There are surely worse things than being wrong, and being dull and pedantic are surely among them.

... there are those who believe that mathematics can sustain itself and grow without any further contact with anything outside itself, and those who believe that nature is still and always will be one of the main (if not the main) sources of mathematical inspiration. The first group is identified as "pure mathematicians" (though "purist" would be more adequate) while the second is, with equal inadequacy, referred to as "applied".

Steinhaus, with his predilection for metaphors, used to quote a Polish proverb, *'Forturny kolem sie tocza'* [Luck runs in circles], to explain why π, so intimately connected with circles, keeps cropping up in probability theory and statistics, the two disciplines which deal with randomness and luck.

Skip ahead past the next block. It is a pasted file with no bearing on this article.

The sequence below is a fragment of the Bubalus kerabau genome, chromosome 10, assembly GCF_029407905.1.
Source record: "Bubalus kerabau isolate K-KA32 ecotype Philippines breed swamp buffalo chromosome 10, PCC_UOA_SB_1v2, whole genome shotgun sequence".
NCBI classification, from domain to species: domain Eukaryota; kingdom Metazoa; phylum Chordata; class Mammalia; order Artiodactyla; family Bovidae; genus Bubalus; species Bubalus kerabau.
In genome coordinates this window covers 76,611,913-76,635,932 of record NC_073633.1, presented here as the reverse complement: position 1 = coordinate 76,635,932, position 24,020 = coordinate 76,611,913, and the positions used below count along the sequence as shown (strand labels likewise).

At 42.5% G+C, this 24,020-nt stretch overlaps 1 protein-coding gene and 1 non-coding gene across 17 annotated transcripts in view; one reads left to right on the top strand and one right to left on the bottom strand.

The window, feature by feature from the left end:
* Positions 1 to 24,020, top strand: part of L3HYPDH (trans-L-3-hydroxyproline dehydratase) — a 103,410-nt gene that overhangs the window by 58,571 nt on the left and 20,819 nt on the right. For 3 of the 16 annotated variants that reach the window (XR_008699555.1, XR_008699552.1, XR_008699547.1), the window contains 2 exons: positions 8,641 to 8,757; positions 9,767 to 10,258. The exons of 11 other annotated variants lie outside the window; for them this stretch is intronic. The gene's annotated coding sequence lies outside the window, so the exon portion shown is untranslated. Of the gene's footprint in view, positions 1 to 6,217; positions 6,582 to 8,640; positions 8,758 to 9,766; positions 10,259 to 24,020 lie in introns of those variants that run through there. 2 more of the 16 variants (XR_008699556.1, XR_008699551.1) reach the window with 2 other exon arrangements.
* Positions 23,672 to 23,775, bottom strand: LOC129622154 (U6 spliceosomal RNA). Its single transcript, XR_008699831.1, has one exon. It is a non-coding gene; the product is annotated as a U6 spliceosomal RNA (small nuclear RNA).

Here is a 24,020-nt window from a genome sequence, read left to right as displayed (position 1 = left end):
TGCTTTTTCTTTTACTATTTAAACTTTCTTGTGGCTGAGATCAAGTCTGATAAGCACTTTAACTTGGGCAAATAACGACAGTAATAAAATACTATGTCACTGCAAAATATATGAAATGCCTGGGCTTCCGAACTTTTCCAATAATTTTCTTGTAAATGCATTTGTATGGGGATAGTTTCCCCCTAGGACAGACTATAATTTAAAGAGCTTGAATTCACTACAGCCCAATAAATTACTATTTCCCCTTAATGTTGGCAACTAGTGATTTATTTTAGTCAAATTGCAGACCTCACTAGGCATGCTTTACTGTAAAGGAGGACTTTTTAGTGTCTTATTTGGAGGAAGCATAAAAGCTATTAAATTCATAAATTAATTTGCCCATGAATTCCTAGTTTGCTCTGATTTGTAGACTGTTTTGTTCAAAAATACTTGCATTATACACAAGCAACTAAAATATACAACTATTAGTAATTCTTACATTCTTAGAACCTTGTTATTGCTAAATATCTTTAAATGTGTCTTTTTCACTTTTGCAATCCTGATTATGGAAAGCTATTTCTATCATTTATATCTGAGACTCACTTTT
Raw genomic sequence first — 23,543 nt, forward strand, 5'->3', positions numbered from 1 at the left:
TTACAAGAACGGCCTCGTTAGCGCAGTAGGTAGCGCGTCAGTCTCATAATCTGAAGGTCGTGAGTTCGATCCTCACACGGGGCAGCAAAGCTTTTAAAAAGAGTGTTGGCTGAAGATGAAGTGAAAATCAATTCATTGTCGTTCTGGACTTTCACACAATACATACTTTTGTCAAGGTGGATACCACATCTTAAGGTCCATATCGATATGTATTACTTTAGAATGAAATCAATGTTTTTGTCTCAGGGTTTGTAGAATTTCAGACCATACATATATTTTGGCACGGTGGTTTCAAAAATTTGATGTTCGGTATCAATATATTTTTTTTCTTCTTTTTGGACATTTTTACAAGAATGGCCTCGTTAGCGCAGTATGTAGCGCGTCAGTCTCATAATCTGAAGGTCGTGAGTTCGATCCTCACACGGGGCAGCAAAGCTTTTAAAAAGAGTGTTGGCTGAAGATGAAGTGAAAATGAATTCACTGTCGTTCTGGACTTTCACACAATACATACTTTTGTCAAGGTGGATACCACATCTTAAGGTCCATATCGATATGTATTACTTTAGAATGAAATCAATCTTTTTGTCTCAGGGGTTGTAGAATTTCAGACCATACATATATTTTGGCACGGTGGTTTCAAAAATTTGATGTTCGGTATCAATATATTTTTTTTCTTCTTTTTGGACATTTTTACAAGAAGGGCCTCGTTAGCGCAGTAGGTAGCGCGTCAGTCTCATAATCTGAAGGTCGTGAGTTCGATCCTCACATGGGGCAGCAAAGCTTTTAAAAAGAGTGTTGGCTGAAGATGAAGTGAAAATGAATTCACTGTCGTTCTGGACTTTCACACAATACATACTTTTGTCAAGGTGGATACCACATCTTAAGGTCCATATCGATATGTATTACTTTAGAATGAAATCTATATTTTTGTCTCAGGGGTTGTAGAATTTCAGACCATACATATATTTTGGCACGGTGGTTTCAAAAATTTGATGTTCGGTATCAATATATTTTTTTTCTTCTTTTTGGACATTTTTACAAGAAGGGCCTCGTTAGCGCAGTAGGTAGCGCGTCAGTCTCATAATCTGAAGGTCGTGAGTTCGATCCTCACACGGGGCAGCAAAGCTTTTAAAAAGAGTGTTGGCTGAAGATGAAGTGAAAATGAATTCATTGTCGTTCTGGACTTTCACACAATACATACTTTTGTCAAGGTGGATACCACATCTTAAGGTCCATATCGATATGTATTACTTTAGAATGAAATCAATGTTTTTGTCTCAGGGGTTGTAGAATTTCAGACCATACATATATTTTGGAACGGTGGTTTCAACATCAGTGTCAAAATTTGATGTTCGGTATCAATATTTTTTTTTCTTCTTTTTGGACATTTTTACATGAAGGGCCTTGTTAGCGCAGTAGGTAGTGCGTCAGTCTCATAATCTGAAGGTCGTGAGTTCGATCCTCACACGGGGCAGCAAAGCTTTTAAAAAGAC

...to quote a statement of Poincare, who said (partly in jest no doubt) that there must be something mysterious about the normal law since mathematicians think it is a law of nature whereas physicists are convinced that it is a mathematical theorem.

To exist (in mathematics), said Henri Poincaré, is to be free from contradiction. But mere existence does not guarantee survival. To survive in mathematics requires a kind of vitality that cannot be described in purely logical terms.